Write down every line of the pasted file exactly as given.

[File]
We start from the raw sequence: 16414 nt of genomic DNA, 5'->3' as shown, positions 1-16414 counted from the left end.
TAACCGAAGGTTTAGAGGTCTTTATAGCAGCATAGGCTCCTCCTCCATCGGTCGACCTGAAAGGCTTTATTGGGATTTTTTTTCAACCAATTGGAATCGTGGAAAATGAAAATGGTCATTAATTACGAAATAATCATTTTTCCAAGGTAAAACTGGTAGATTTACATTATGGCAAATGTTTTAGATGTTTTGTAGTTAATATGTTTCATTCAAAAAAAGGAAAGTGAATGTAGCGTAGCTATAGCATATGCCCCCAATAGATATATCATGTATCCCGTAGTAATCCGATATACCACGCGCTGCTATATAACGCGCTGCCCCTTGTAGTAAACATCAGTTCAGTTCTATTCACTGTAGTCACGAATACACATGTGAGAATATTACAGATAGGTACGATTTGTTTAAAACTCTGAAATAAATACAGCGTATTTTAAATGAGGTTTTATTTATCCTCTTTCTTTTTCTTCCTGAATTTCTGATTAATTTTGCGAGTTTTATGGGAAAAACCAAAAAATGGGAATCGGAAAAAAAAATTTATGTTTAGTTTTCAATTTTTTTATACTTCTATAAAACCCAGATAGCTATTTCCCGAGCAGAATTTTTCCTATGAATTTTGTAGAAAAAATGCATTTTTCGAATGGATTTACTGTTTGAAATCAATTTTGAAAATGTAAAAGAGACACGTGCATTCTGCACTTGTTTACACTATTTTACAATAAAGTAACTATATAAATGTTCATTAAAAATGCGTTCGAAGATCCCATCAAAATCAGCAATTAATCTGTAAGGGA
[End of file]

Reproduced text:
We start from the raw sequence: 16414 nt of genomic DNA, 5'->3' as shown, positions 1-16414 counted from the left end.
TAACCGAAGGTTTAGAGGTCTTTATAGCAGCATAGGCTCCTCCTCCATCGGTCGACCTGAAAGGCTTTATTGGGATTTTTTTTCAACCAATTGGAATCGTGGAAAATGAAAATGGTCATTAATTACGAAATAATCATTTTTCCAAGGTAAAACTGGTAGATTTACATTATGGCAAATGTTTTAGATGTTTTGTAGTTAATATGTTTCATTCAAAAAAAGGAAAGTGAATGTAGCGTAGCTATAGCATATGCCCCCAATAGATATATCATGTATCCCGTAGTAATCCGATATACCACGCGCTGCTATATAACGCGCTGCCCCTTGTAGTAAACATCAGTTCAGTTCTATTCACTGTAGTCACGAATACACATGTGAGAATATTACAGATAGGTACGATTTGTTTAAAACTCTGAAATAAATACAGCGTATTTTAAATGAGGTTTTATTTATCCTCTTTCTTTTTCTTCCTGAATTTCTGATTAATTTTGCGAGTTTTATGGGAAAAACCAAAAAATGGGAATCGGAAAAAAAAATTTATGTTTAGTTTTCAATTTTTTTATACTTCTATAAAACCCAGATAGCTATTTCCCGAGCAGAATTTTTCCTATGAATTTTGTAGAAAAAATGCATTTTTCGAATGGATTTACTGTTTGAAATCAATTTTGAAAATGTAAAAGAGACACGTGCATTCTGCACTTGTTTACACTATTTTACAATAAAGTAACTATATAAATGTTCATTAAAAATGCGTTCGAAGATCCCATCAAAATCAGCAATTAATCTGTAAGGGA